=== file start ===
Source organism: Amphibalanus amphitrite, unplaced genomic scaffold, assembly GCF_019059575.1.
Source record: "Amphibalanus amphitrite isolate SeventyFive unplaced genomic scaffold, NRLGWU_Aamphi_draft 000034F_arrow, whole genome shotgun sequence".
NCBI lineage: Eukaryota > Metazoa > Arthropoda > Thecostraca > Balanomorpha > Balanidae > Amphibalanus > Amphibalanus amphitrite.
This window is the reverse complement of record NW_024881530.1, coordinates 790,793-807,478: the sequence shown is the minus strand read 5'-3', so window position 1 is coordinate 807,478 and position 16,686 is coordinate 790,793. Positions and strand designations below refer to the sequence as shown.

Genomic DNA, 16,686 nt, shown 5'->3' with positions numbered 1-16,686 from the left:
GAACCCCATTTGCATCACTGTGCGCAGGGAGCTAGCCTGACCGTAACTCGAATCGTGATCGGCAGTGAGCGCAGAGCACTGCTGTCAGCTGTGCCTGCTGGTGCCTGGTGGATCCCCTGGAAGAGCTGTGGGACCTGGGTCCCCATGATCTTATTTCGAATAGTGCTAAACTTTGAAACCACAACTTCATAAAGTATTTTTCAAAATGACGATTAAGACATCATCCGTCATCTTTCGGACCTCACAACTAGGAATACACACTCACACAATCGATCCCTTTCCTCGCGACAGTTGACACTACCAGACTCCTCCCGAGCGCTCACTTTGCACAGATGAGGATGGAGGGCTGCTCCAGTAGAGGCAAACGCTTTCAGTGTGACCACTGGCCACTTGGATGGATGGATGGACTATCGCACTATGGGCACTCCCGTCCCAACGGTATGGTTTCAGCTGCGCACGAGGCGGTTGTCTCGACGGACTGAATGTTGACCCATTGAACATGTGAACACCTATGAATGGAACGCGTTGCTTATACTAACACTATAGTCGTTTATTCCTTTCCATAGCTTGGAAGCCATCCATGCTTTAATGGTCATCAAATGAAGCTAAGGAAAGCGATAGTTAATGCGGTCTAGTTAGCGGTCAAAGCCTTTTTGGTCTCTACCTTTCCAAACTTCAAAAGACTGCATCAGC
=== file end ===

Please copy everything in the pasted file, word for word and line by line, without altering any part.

Source organism: Amphibalanus amphitrite, unplaced genomic scaffold, assembly GCF_019059575.1.
Source record: "Amphibalanus amphitrite isolate SeventyFive unplaced genomic scaffold, NRLGWU_Aamphi_draft 000034F_arrow, whole genome shotgun sequence".
NCBI lineage: Eukaryota > Metazoa > Arthropoda > Thecostraca > Balanomorpha > Balanidae > Amphibalanus > Amphibalanus amphitrite.
This window is the reverse complement of record NW_024881530.1, coordinates 790,793-807,478: the sequence shown is the minus strand read 5'-3', so window position 1 is coordinate 807,478 and position 16,686 is coordinate 790,793. Positions and strand designations below refer to the sequence as shown.

Genomic DNA, 16,686 nt, shown 5'->3' with positions numbered 1-16,686 from the left:
GAACCCCATTTGCATCACTGTGCGCAGGGAGCTAGCCTGACCGTAACTCGAATCGTGATCGGCAGTGAGCGCAGAGCACTGCTGTCAGCTGTGCCTGCTGGTGCCTGGTGGATCCCCTGGAAGAGCTGTGGGACCTGGGTCCCCATGATCTTATTTCGAATAGTGCTAAACTTTGAAACCACAACTTCATAAAGTATTTTTCAAAATGACGATTAAGACATCATCCGTCATCTTTCGGACCTCACAACTAGGAATACACACTCACACAATCGATCCCTTTCCTCGCGACAGTTGACACTACCAGACTCCTCCCGAGCGCTCACTTTGCACAGATGAGGATGGAGGGCTGCTCCAGTAGAGGCAAACGCTTTCAGTGTGACCACTGGCCACTTGGATGGATGGATGGACTATCGCACTATGGGCACTCCCGTCCCAACGGTATGGTTTCAGCTGCGCACGAGGCGGTTGTCTCGACGGACTGAATGTTGACCCATTGAACATGTGAACACCTATGAATGGAACGCGTTGCTTATACTAACACTATAGTCGTTTATTCCTTTCCATAGCTTGGAAGCCATCCATGCTTTAATGGTCATCAAATGAAGCTAAGGAAAGCGATAGTTAATGCGGTCTAGTTAGCGGTCAAAGCCTTTTTGGTCTCTACCTTTCCAAACTTCAAAAGACTGCATCAGC